Your First Time Drinking
Look, we can’t encourage underage drinking and we always encourage you follow the laws governing what you should do. However, the reality is that for many college campuses, especially when you’re living in the dorms, you’ll run into situations where you’ll encounter alcohol. There will also be alot of social pressure and expectation to partake in the ‘festivities’ and drink alongside your friends. So if for whatever reason you find yourself with a plastic cup in your hand at a dorm party, house party, apartment, or at a frat party with s**t beer filled with calories, or a “punch” made with plastic handle vodka and red unidentifiable syrup for the first time, here’s what you should know your first time drinking.
The first time you drink, you’ll either get a little red in the face and have that placebo effect where you think you’re drunk and you let your guard down. You’ll probably feel off balance, and as if you’re vision has been slowed. You’ll also have to be careful of the ‘liquid confidence’ you’ve gained, making sure not to say or do things you’ll later regret. This includes taking shots down so fast thinking you’re the one person alcohol doesn’t effect only to end up in a full blown black out where you get taken to the hospital to get your stomach pumped because you and your friends were a the same seminar where you learned alcohol poisoning can kill you. To which, it can, but for the most part all of this (an a very hefty medical bill) can be avoided by pacing yourself- and that also means drinking alot of water!
The social pressure can be tough – so sometimes you just need to appear the part. At many parties, people will push you to drink if you have empty hands. Simply holding a red cup or bottle in your hand, regardless if you’re actively drinking, will help you pace yourself and keep the pressure off. And when the inevitable ‘handle pull’ gets your way – don’t overdo yourself either. You can block the bottle and pretend to be swallowing. The simplest but the hardest thing you’ll have to do is say ‘no’ when others pressure you to drink.
As you drink more through out life, you’ll learn your limits. While having your head in a toilet wishing it would just stop, is an unfortunate way to test trial and error, know that it happens to the best of us. The key to that episode is to have good friends sitting on the dirty dorm bathroom floor with you rubbing your back, holding your hair, or even just checking in with you as they bring you water. Since you won’t know your personal limits your first time, take it easy.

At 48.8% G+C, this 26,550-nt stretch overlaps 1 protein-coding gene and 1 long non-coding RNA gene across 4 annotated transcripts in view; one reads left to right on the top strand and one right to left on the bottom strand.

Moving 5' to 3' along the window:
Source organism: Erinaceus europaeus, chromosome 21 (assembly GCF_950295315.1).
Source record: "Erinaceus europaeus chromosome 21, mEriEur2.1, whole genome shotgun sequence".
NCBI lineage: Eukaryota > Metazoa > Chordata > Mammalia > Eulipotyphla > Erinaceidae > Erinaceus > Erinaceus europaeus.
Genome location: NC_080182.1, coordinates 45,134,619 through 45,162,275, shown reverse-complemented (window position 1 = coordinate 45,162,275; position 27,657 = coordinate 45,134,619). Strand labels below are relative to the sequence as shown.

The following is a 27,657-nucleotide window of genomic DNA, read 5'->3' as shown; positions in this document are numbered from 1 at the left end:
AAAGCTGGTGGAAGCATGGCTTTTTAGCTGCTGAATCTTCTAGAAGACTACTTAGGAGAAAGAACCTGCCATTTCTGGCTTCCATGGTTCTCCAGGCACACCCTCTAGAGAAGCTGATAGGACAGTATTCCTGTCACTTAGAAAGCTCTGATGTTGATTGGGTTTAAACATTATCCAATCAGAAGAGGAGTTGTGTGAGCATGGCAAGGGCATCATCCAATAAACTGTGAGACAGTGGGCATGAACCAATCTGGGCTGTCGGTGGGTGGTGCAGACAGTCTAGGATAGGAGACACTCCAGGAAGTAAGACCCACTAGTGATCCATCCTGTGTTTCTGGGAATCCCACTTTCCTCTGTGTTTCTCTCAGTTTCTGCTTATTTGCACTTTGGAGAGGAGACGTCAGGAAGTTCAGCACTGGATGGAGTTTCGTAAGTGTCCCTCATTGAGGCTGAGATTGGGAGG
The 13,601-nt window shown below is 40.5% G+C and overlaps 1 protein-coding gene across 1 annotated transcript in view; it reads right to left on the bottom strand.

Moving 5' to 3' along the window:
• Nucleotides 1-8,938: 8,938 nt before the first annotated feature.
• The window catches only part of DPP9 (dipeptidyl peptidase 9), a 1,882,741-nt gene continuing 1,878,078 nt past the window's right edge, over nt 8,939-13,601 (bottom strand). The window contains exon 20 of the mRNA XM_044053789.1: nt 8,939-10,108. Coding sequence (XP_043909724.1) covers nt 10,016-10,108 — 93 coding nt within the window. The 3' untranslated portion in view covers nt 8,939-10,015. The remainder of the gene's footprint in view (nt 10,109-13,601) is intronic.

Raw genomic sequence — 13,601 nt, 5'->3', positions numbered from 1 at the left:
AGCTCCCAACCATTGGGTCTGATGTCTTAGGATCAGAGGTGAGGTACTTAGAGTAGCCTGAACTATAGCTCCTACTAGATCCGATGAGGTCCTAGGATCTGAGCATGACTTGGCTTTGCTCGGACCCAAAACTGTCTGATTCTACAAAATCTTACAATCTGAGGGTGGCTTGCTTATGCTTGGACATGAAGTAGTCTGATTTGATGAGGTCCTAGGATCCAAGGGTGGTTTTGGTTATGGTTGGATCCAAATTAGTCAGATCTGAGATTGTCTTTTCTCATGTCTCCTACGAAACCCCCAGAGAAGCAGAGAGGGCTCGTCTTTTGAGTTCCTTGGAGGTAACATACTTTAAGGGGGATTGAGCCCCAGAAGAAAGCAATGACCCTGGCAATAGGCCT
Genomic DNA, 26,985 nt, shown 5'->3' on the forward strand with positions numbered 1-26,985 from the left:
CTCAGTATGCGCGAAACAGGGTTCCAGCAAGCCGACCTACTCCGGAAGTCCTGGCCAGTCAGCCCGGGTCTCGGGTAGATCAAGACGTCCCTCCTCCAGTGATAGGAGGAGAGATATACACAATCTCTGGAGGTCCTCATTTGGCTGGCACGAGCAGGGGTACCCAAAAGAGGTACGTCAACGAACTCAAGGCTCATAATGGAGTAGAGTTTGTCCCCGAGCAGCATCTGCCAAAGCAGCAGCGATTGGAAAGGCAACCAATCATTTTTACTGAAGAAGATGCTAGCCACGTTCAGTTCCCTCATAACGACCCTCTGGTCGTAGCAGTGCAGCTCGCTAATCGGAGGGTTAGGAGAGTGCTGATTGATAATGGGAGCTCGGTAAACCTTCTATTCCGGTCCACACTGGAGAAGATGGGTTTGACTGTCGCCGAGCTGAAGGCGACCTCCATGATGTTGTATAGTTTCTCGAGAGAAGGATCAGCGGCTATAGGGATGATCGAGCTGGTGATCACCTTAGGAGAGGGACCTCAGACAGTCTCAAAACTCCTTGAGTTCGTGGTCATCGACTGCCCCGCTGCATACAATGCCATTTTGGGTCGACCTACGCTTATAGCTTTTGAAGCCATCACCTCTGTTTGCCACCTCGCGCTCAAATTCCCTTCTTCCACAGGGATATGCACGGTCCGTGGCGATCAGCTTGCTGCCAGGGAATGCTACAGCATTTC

Know that the body is only able to metabolize and expel so much alcohol at a time, having too much in the blood stream that hasn’t been worked out via the kidney and liver is what gets you drunk. There are charts that explain how much you should have for your gender and weight so that you don’t get alcohol poisoning right out the gate. As a petite woman, I’m literally only supposed to have one and half legal amounts of alcohol. Legal counts are: one beer, one glass of wine, or one shot of liquor. These charts are great rules of thumbs to not become belligerent, but with alcohol lowering inhibitions and good judgment, it can be hard to stop yourself for having another. (And another, and another, and oh are we all having one more? I can do that!)
For your first time drinking, try to keep your pacing on the slower side, you don’t need to take every shot that the group will cheers to, and you don’t have to always have a full beer cup in hand. For your first time, my best advice is to let the alcohol affect you, and when it does ride out that wave until you feel sober again, wait a bit longer and then try again. There’s really no need to get black out drunk on your first time, or really any time, being just tipsy or drunk will be pretty fun on it’s own and will probably keep you from burning bridges with flamethrowers of trouble.
Finally, there’s the hangover. The first time you drink, you’ll probably feel miserable the next day due to the way the alcohol is processed in your system, and the dehydration and lack of nutrients you’ve experienced. The best way not to get one? Don’t drink that much!